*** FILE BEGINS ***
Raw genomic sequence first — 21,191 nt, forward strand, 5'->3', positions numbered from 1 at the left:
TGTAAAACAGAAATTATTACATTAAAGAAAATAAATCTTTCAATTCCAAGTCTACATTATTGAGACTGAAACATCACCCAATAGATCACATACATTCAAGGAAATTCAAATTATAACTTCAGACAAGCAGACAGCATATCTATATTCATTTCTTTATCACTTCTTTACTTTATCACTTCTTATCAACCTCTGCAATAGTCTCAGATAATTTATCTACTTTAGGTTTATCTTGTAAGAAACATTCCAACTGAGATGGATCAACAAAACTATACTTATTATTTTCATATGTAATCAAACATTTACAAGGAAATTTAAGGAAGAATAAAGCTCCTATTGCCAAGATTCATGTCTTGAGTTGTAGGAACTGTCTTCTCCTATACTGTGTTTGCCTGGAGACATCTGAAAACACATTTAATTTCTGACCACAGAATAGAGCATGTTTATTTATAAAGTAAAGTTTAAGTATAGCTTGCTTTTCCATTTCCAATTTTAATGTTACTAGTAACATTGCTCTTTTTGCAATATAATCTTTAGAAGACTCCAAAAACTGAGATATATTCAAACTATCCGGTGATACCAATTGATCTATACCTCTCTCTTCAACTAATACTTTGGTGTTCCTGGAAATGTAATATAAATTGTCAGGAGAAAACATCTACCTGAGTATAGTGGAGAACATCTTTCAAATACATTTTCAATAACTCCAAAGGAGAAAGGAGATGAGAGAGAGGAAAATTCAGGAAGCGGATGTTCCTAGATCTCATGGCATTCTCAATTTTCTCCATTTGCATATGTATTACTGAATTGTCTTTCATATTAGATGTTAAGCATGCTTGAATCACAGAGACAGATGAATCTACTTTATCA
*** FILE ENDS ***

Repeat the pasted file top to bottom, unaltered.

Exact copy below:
Raw genomic sequence first — 21,191 nt, forward strand, 5'->3', positions numbered from 1 at the left:
TGTAAAACAGAAATTATTACATTAAAGAAAATAAATCTTTCAATTCCAAGTCTACATTATTGAGACTGAAACATCACCCAATAGATCACATACATTCAAGGAAATTCAAATTATAACTTCAGACAAGCAGACAGCATATCTATATTCATTTCTTTATCACTTCTTTACTTTATCACTTCTTATCAACCTCTGCAATAGTCTCAGATAATTTATCTACTTTAGGTTTATCTTGTAAGAAACATTCCAACTGAGATGGATCAACAAAACTATACTTATTATTTTCATATGTAATCAAACATTTACAAGGAAATTTAAGGAAGAATAAAGCTCCTATTGCCAAGATTCATGTCTTGAGTTGTAGGAACTGTCTTCTCCTATACTGTGTTTGCCTGGAGACATCTGAAAACACATTTAATTTCTGACCACAGAATAGAGCATGTTTATTTATAAAGTAAAGTTTAAGTATAGCTTGCTTTTCCATTTCCAATTTTAATGTTACTAGTAACATTGCTCTTTTTGCAATATAATCTTTAGAAGACTCCAAAAACTGAGATATATTCAAACTATCCGGTGATACCAATTGATCTATACCTCTCTCTTCAACTAATACTTTGGTGTTCCTGGAAATGTAATATAAATTGTCAGGAGAAAACATCTACCTGAGTATAGTGGAGAACATCTTTCAAATACATTTTCAATAACTCCAAAGGAGAAAGGAGATGAGAGAGAGGAAAATTCAGGAAGCGGATGTTCCTAGATCTCATGGCATTCTCAATTTTCTCCATTTGCATATGTATTACTGAATTGTCTTTCATATTAGATGTTAAGCATGCTTGAATCACAGAGACAGATGAATCTACTTTATCA